Colombia South America

As I stood on top of broken glass, sawdust, rocks and garbage, I rested my arms on a bar that was covered in dust, tree limbs and graffiti. I looked out at what was once the most popular nightclub in Armenia. I imagined black Cadillac’s escorting politicians and celebrities up the hillside to a resort that overlooked the mountains. I envisioned them walking in to a dimly lit club with live salsa music and waitresses serving fine champagne and bottles of Aguardiente. I could almost smell the smoke from cigars and marijuana cigarettes.

In less than forty years, everything had changed. The roof was caving in, the glass was broken out of the windows, the walls were stained black from fires that homeless people lit within the building and the air no longer smelled of herbs and tobacco. Instead, it smelled of urine and spray paint. This was the Hotel Posada Alemana of Carlos Lehder; a hotel built by one of Pablo Escobar’s partners.

The Main House

The VIP Corner inside the club

On every mountain and in every corner of each city there is evidence of misery and corruption, of heartbreak and disaster, of war and evil. But like this hotel, the foundation of Colombia that was built by drug lords and murderers, is crumbling. In its place there are escalators and cable cars being built to connect the low income communities in the mountains to the city of Medellin. The graffiti painted along the walls tell stories of peace and healing instead of death and destruction. Police officers stand on the side of the roads and hold out their hands with their thumbs up to tell you that you are safe, they will protect you. You can feel change in every corner. You can feel hope.

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I did not know what to expect when traveling to this country. People told me that it was dangerous, that I should be cautious and be on guard. I was prepared to get lost, be confused and even scared. I had no idea the kind of beauty I would find amidst all the wreckage. I did not expect to fall in love. The food, the coffee, the music, the different landscapes and especially the people were better than anything I could have imagined. I will return to this place because even though I just left, I can already hear Colombia calling for me to return.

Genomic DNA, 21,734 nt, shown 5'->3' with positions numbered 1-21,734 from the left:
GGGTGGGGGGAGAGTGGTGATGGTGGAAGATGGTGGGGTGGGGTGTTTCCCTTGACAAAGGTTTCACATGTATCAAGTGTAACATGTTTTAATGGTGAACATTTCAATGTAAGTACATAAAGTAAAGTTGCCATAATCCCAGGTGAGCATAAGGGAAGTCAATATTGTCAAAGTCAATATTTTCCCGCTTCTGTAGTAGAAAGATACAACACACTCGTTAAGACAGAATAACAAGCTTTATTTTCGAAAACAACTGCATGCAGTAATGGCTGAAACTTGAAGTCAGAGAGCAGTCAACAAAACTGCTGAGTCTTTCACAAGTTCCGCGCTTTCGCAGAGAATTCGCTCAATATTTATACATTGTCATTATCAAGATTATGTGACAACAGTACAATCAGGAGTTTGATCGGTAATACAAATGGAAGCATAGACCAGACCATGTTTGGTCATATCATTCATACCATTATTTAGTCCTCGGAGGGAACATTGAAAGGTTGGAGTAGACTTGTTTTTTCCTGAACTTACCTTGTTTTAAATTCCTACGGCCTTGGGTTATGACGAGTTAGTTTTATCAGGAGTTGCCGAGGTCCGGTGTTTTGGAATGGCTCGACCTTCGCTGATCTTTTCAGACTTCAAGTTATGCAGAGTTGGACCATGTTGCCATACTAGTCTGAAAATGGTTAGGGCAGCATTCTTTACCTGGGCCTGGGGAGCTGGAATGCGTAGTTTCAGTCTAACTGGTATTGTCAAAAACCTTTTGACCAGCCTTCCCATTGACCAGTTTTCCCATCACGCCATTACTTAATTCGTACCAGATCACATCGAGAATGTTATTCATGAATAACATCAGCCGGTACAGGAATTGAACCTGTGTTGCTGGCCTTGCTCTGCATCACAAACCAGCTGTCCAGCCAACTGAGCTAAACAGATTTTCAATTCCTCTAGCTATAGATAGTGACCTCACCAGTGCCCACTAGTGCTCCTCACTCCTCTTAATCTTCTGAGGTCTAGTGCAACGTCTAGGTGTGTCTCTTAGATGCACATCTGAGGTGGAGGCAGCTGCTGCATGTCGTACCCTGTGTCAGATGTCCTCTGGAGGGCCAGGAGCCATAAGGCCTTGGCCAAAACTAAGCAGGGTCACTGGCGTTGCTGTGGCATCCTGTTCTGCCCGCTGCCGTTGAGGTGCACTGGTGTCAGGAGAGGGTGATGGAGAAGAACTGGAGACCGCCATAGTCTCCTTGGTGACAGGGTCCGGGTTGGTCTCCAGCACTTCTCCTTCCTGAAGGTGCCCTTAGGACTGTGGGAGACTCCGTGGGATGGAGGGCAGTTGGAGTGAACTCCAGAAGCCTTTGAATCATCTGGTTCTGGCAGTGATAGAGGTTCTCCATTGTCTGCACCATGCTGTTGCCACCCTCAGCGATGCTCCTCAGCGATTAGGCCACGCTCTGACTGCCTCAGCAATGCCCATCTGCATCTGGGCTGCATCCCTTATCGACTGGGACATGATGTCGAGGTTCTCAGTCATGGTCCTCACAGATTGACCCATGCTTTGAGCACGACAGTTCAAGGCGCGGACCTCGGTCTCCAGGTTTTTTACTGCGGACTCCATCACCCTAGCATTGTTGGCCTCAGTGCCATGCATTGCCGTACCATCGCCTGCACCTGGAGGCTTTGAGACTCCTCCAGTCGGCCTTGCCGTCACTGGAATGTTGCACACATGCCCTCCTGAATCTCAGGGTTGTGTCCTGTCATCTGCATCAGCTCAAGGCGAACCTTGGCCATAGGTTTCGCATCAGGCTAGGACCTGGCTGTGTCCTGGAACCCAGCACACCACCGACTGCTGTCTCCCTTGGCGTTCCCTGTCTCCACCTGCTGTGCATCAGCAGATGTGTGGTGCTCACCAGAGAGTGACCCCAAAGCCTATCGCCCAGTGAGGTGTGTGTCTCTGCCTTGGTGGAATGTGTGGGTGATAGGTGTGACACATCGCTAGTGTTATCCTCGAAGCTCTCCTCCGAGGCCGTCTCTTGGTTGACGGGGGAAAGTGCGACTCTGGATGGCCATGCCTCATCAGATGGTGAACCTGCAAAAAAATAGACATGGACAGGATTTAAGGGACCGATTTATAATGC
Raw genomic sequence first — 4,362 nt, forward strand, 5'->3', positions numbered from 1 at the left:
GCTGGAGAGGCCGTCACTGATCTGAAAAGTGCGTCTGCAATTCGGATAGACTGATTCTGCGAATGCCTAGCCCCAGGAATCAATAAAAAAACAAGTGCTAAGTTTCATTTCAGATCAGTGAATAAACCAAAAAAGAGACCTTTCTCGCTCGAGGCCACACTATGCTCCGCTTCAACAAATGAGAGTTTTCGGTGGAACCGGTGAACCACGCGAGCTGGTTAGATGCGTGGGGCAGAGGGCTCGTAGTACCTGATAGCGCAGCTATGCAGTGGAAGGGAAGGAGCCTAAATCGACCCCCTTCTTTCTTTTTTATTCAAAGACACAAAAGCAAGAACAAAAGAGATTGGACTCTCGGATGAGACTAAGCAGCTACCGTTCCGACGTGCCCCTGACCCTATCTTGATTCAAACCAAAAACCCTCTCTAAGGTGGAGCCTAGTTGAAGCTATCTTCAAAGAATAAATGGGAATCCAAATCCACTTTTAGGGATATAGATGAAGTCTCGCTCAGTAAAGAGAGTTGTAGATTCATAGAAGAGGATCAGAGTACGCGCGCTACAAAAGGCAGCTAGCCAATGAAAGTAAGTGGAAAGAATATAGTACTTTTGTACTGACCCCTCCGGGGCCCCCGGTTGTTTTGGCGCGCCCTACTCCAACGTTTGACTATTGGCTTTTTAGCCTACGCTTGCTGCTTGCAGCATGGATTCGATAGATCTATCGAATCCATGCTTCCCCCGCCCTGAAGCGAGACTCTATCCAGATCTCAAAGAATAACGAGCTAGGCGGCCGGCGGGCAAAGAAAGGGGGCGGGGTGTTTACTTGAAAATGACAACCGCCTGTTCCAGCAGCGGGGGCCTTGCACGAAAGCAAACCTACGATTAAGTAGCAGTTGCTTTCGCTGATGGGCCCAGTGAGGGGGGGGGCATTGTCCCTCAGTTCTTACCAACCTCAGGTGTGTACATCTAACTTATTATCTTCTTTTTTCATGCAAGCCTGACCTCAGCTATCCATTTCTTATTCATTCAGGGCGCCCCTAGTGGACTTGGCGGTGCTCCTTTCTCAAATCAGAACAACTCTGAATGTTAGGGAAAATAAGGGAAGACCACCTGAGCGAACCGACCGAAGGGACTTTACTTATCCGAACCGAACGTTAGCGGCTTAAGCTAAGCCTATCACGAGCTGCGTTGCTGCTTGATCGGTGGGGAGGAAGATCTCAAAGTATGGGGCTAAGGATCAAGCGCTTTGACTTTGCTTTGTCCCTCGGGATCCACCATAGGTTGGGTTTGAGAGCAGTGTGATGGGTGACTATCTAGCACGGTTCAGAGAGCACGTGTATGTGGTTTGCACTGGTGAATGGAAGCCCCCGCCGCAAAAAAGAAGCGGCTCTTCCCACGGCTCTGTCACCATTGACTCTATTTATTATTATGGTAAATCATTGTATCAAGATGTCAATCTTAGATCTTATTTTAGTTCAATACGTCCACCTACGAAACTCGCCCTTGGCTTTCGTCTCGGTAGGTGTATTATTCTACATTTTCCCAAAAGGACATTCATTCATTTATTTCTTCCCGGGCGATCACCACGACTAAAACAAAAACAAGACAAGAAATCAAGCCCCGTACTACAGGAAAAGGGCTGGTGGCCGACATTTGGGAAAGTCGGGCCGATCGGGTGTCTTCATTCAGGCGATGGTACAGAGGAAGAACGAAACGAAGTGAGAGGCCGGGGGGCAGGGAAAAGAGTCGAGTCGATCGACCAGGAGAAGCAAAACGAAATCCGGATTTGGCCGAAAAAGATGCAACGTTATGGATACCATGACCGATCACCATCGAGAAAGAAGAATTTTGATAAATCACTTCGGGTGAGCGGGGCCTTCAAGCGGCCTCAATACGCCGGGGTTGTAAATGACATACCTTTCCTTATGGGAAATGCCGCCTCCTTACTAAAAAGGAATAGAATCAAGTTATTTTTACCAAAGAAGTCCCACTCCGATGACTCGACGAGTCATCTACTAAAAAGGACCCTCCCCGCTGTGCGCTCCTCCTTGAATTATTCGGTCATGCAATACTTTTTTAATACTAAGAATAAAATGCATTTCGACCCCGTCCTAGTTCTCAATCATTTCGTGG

Travel Tuesday-Cruising

Travel Tuesday-Cruising

Cruising is not for everyone. I know a ton of people who love to cruise. I am not one of those people. Here are my main reasons:

First of all, I don’t like anything that starts off with ropes and long lines. This is why I’m not a huge fan of amusement parks. As a teenager I would be the one “mooing” in the line while being herded like cattle. Now, as an adult, I just “moo” and “baa” in my head.
After you make it to the end of the line, instead of a thrilling, adrenaline packed roller-coaster you get to fill out a questionnaire. The first question, “Have you experienced any vomiting or diarrhea in the last 24 hours?”

Secondly, I get motion sick. After discussing my bowel movements with complete strangers I then walk a plank onto a ship that has a constant sway. It’s not easy on my stomach and it’s very claustrophobic. To make it even worse the ships normally smell like a hospital (another thing I don’t care for). They’re drenched in bleach, disinfectant and sanitizer in an attempt to prevent norovirus. So if you’re feeling a bit woozy or uncomfortable, you better hide it. They can quarantine you if they think you’re contaminated.
Third, once you’re all checked in and settled into your room, it’s time to relax and enjoy the money you’ve spent, right? Wrong. The first day is crowded with people trying to sell you stuff; drink packages, specialty dining, specialty coffees and specialty ice cream because apparently the money you already forked out isn’t worthy of specialty.

Fourth, if there is anything I hate more than hospitals and herding, it’s buffets. Buffets make me realize why there are ropes in the first place, because people are idiots. I’ll be standing, politely and quietly in line hoping that no one gets the last piece of French Toast before I make it up there and then someone will cut right in front of me, skip the tongs and use their fingers and take my piece of toast. And this will happen over and over again until I sit down and all I have on my plate is an apple, a yogurt and some gray slop because these were the only things no one was crowding over like vultures. So unless you want to feel like you’re a part of the animal kingdom, skip the buffet.